Mark Guntermann: Another point is that operators can make decisions that can reduce the ballast requirement. For example, wind-resistance designs are always calculated for a period of 50 years and designed around events that occur statistically during that period. However, if the plant will only be in operation for 25 years, fewer strong wind events will occur, statistically speaking. In this case we can apply the cprob probability factor. For the PV plant, this means about 4% less dynamic pressure purely on the basis of wind statistics. In addition, the operator can decide to choose a more frequent maintenance schedule. If he does maintenance twice a year and walks the roof, it’s enough to convince the insurance company to set a lower property damage class. This can reduce the ballast by up to 10%. Of course, this means higher maintenance costs.

There are two groups of manufacturers – those with low ballast specifications and those with high ballast specifications. Which values are being adjusted by those with low ballast calculations?

Hans Ruscheweyh: There are several influencing factors: wind load, friction factor, and group effect. These are the key factors and interventions in special installations. There are people who assume a friction factor of 0.8. That is playing it a bit fast and loose, because such a high friction factor does not occur in reality. The only way to see this, however, is to look at the input values. You also have to estimate the terrain category, for instance. There are situations on the outskirts of a city or in the city center, so you can choose between two options – or think of the effect of the landscape on a hillside or at a landfill. There, the wind is accelerated, and this can be taken into account with an orographic factor. If the designers recognize the situation correctly and take it into account, the loads can easily double.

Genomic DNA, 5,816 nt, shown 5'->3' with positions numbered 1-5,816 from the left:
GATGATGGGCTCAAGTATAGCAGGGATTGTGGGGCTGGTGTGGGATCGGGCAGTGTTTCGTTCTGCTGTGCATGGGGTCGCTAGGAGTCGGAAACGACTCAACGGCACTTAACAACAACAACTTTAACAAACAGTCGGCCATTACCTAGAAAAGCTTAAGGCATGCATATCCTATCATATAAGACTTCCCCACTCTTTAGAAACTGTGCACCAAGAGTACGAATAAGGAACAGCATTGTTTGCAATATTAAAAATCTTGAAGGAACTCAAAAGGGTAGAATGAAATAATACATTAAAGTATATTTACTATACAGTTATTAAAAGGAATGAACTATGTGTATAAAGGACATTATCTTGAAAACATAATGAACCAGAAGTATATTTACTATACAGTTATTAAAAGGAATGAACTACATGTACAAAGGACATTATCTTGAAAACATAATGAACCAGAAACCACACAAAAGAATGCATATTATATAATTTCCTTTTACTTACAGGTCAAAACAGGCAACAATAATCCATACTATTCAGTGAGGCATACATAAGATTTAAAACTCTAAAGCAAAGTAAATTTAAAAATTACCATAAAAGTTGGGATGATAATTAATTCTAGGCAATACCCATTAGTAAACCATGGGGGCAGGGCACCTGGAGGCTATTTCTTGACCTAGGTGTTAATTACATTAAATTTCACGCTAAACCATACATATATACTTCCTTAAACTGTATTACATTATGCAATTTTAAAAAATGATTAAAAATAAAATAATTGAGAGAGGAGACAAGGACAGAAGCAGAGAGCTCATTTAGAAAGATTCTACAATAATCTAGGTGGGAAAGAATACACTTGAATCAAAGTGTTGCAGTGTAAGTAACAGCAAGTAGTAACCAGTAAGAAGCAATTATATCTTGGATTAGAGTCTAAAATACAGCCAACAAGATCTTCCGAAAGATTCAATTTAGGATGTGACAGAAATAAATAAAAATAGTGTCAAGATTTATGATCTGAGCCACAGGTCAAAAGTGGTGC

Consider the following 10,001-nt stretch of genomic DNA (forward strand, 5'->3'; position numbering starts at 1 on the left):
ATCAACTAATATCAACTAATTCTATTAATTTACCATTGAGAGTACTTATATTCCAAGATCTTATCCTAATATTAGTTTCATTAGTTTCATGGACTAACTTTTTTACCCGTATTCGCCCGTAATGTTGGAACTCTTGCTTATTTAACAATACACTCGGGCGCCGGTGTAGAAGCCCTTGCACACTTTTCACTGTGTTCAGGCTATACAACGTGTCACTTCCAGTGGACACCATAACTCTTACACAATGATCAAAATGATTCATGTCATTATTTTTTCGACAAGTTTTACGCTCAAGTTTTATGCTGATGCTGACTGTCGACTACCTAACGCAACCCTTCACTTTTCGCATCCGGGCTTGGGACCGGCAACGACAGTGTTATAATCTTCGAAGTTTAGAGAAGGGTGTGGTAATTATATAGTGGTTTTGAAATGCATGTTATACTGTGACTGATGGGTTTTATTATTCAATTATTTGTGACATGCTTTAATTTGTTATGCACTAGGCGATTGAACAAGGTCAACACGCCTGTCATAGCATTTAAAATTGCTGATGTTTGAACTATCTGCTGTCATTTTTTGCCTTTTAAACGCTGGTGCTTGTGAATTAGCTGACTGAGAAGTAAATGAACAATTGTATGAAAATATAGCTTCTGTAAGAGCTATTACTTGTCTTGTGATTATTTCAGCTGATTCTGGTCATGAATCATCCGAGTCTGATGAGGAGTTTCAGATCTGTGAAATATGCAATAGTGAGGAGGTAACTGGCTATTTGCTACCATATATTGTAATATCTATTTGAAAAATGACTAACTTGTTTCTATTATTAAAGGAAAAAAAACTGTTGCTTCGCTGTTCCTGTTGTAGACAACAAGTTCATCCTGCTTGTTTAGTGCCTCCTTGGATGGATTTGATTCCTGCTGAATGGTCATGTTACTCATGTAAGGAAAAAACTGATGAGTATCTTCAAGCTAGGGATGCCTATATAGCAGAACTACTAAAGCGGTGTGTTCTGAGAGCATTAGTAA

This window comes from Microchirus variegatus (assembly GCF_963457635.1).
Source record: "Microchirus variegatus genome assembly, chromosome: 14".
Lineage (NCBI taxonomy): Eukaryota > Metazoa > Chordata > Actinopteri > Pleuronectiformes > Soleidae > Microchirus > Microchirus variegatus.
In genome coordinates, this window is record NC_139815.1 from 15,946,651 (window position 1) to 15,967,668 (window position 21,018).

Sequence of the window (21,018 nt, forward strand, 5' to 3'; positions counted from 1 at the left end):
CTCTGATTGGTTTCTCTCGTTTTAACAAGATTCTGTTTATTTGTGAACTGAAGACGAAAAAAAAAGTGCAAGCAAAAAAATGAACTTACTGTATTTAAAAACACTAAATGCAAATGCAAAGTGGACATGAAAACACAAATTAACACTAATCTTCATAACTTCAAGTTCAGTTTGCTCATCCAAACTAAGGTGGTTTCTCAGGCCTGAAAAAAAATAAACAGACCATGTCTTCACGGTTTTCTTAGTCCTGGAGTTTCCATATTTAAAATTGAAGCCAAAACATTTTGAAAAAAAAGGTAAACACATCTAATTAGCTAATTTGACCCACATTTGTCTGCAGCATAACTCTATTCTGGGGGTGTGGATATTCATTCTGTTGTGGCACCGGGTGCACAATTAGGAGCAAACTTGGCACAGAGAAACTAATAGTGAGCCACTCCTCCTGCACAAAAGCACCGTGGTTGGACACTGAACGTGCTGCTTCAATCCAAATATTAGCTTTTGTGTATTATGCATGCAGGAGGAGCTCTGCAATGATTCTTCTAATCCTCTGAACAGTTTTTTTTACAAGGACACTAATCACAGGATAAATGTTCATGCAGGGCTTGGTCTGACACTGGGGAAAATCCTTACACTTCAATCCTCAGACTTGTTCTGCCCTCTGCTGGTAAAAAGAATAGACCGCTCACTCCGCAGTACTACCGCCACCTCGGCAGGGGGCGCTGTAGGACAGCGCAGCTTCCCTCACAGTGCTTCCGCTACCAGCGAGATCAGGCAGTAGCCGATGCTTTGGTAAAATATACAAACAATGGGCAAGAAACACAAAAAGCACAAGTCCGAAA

What is the influence of a parapet that is, say, 30 to 40 centimeters high?

The parapet is an important topic. But mostly it exists for structural reasons. A parapet height of 30 centimeters does not have a significant effect on wind loads. As it gets higher, starting at 60 to 80 centimeters, the wind loads on the elements of the PV system change. If the parapet is relatively close to the PV array, the first row is subject to lower wind loads. However, due to the curling of the edge vortex, the wind exerts higher loads on the second, third and fourth module rows – the load shifts to the rear. Which rows are affected depends on the height of the parapet. In any case, the parapet does not provide much protection, and it has to be considered in relation to the roof height. Since the wind loads on high buildings increase somewhat, a parapet of one-meter height on a five-meter-high building can be considered differently than the same parapet on a 50-meter-high building.

As long as we have no German standards for flat roof ballasting, can we fall back on the American standard?

I’m skeptical about that. The U.S. standard is very complicated. If you use it to design south-facing installations, you can get something useful out of it. In many other areas, the results are not cost-effective. In my opinion, the Americans did not take the wind shadow in the center of large arrays into account in the experiments with rearward elements. As a result, they calculate ballast values that are too high.

By Michael Fuhs/Cornelia Lichner